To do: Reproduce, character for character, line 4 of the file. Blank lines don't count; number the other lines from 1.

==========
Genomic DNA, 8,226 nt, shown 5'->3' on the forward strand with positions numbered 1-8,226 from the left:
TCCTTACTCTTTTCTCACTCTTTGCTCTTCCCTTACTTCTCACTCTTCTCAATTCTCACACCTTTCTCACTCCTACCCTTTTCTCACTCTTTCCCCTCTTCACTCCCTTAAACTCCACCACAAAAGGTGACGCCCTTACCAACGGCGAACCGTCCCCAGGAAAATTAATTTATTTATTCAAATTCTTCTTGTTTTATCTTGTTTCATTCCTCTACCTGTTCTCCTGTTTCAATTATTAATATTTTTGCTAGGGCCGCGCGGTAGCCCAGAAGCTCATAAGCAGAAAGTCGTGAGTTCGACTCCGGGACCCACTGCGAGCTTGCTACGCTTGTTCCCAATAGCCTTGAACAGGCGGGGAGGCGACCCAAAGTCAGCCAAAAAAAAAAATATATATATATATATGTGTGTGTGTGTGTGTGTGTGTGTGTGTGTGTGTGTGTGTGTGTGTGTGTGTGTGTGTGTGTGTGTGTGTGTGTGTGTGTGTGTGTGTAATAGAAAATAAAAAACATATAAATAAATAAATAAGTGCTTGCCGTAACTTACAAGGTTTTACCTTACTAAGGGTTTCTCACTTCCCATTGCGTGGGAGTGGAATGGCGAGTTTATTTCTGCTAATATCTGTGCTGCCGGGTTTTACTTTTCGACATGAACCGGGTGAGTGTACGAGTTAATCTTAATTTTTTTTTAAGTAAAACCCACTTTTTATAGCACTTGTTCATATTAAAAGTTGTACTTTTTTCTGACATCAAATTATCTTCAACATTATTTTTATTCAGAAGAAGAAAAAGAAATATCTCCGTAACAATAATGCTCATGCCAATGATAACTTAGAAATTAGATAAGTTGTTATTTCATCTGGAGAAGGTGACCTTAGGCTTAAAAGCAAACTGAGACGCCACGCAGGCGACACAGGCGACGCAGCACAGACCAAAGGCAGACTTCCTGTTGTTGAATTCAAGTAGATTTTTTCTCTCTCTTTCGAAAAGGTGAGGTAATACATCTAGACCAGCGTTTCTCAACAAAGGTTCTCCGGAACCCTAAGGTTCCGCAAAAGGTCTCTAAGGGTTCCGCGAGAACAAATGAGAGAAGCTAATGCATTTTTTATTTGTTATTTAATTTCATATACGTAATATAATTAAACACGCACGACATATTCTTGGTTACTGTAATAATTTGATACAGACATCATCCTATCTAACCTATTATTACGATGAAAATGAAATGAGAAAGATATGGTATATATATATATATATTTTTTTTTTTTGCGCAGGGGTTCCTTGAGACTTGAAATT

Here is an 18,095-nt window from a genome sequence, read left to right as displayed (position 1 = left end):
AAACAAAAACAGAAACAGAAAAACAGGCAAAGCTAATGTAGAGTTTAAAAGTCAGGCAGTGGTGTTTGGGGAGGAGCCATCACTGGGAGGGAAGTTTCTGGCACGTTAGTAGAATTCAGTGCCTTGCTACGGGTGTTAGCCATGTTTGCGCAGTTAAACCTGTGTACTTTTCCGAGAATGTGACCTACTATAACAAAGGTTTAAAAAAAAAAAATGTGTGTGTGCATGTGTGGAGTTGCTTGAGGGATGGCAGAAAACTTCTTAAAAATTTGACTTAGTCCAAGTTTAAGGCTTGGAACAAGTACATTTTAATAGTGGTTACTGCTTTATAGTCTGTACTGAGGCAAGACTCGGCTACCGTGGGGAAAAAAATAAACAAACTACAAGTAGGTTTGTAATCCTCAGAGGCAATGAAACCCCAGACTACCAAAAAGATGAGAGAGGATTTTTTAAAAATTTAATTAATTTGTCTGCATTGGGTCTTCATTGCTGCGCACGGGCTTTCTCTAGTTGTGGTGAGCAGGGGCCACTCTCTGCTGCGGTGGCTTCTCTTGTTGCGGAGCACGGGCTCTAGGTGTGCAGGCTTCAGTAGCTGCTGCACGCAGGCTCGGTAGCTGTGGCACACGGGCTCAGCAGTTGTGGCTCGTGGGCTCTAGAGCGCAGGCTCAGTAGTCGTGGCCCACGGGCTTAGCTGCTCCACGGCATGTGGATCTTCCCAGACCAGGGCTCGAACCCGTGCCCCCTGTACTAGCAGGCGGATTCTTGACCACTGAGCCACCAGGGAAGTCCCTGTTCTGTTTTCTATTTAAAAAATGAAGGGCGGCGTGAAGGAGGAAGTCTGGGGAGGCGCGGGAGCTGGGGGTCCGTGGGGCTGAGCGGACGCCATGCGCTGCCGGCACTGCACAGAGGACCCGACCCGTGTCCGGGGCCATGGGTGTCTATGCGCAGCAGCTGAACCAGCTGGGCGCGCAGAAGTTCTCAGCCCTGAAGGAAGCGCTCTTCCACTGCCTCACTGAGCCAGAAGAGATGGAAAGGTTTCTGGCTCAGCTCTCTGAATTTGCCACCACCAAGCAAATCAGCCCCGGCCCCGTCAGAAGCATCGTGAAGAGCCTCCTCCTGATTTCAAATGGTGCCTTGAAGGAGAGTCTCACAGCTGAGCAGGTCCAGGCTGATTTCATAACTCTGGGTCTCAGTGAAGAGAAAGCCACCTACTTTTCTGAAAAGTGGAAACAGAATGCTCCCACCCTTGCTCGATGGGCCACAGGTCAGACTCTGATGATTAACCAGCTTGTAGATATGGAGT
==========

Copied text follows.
AAACAAAAACAGAAACAGAAAAACAGGCAAAGCTAATGTAGAGTTTAAAAGTCAGGCAGTGGTGTTTGGGGAGGAGCCATCACTGGGAGGGAAGTTTCTGGCACGTTAGTAGAATTCAGTGCCTTGCTACGGGTGTTAGCCATGTTTGCGCAGTTAAACCTGTGTACTTTTCCGAGAATGTGACCTACTATAACAAAGGTTTAAAAAAAAAAAATGTGTGTGTGCATGTGTGGAGTTGCTTGAGGGATGGCAGAAAACTTCTTAAAAATTTGACTTAGTCCAAGTTTAAGGCTTGGAACAAGTACATTTTAATAGTGGTTACTGCTTTATAGTCTGTACTGAGGCAAGACTCGGCTACCGTGGGGAAAAAAATAAACAAACTACAAGTAGGTTTGTAATCCTCAGAGGCAATGAAACCCCAGACTACCAAAAAGATGAGAGAGGATTTTTTAAAAATTTAATTAATTTGTCTGCATTGGGTCTTCATTGCTGCGCACGGGCTTTCTCTAGTTGTGGTGAGCAGGGGCCACTCTCTGCTGCGGTGGCTTCTCTTGTTGCGGAGCACGGGCTCTAGGTGTGCAGGCTTCAGTAGCTGCTGCACGCAGGCTCGGTAGCTGTGGCACACGGGCTCAGCAGTTGTGGCTCGTGGGCTCTAGAGCGCAGGCTCAGTAGTCGTGGCCCACGGGCTTAGCTGCTCCACGGCATGTGGATCTTCCCAGACCAGGGCTCGAACCCGTGCCCCCTGTACTAGCAGGCGGATTCTTGACCACTGAGCCACCAGGGAAGTCCCTGTTCTGTTTTCTATTTAAAAAATGAAGGGCGGCGTGAAGGAGGAAGTCTGGGGAGGCGCGGGAGCTGGGGGTCCGTGGGGCTGAGCGGACGCCATGCGCTGCCGGCACTGCACAGAGGACCCGACCCGTGTCCGGGGCCATGGGTGTCTATGCGCAGCAGCTGAACCAGCTGGGCGCGCAGAAGTTCTCAGCCCTGAAGGAAGCGCTCTTCCACTGCCTCACTGAGCCAGAAGAGATGGAAAGGTTTCTGGCTCAGCTCTCTGAATTTGCCACCACCAAGCAAATCAGCCCCGGCCCCGTCAGAAGCATCGTGAAGAGCCTCCTCCTGATTTCAAATGGTGCCTTGAAGGAGAGTCTCACAGCTGAGCAGGTCCAGGCTGATTTCATAACTCTGGGTCTCAGTGAAGAGAAAGCCACCTACTTTTCTGAAAAGTGGAAACAGAATGCTCCCACCCTTGCTCGATGGGCCACAGGTCAGACTCTGATGATTAACCAGCTTGTAGATATGGAGT